Persian Rugs

Written by Helen Glenn Court
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Persian rugs have the longest continual tradition among Oriental rugs, despite weaving as we know it having arisen in Egypt three or four thousand years ago. The oldest known surviving hand knotted rug, discovered near the Siberian and Outer Mongolian border in 1949, dates to 500 BC. Although its origin is unknown, its design incorporates both animal and geometric elements with a sophisticated delicacy, which is typical of Persians.

Characteristics of Persian Rugs

The most basic categories of Oriental rugs are by pattern, or design. One of these is rectilinear, that is, more rigidly geometric. The other is curvilinear. Persian rugs are complex and curvilinear, incorporating animals, flowers, and calligraphic as well as geometric elements in their design. Most Persians feature asymmetrical knots.

Persian rugs are also distinguished by geographic region--central, southern, eastern, northwestern, southwestern, and western. The two primary central Persian areas are Kashan (central medallion) and Joshaghan (stylized vase). Southern Persia offers Afshar (floral medallion) and Kerman (stylized vase). Eastern Persia has only Khorasan rugs, characterized by an unusual knotting technique that results in a grooved effect on the reverse side of the rug.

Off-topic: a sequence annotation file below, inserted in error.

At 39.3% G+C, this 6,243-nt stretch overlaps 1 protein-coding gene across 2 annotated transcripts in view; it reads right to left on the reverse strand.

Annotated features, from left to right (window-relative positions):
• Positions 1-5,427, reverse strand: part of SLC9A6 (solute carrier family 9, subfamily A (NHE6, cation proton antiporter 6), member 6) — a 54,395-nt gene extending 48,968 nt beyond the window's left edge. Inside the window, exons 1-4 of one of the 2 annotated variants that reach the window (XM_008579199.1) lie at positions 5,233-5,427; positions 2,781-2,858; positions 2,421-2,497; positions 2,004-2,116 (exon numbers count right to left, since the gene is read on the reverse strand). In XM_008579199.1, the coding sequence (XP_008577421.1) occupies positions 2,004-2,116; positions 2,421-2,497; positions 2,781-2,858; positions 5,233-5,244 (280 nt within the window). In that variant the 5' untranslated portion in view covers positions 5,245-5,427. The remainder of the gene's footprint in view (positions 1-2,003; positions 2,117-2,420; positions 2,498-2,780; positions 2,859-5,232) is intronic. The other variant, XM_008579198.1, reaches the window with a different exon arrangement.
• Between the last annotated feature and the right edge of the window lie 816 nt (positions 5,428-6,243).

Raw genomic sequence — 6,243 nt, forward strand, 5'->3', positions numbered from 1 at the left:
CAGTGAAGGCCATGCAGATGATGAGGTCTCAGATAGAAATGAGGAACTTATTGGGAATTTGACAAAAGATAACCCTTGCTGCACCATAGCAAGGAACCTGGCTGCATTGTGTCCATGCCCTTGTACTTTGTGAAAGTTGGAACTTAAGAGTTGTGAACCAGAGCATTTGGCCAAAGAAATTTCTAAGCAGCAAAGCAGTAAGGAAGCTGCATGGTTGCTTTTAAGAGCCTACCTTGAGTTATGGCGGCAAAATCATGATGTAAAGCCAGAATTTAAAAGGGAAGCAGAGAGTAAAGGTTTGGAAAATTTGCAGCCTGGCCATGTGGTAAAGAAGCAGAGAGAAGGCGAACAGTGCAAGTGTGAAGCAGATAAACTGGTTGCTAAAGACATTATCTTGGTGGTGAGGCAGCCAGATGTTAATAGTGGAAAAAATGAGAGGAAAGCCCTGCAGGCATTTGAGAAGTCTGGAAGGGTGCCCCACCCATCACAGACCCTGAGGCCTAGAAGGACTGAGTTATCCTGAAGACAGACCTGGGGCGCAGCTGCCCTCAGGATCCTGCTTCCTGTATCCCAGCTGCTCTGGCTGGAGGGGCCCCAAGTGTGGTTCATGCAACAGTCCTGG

Northwestern Persia offers Tabriz (detailed workmanship), Heriz (symmetrical knotting), and Karadagh (long formats, symmetrical knotting). Southwestern Persia offers Luri and Bakhitiari (both very detailed and stylized). Western Persia has the most production areas--seven, all told. These are Sennah (full field design), Bidjar (rigid rectilinear), Hamadan (geometric), Malayer (floral geometric), Ferahan (floral or medallion), Sarouk (salmon-pink color called dughi), and Serebend (full field, regular rows of small elements).

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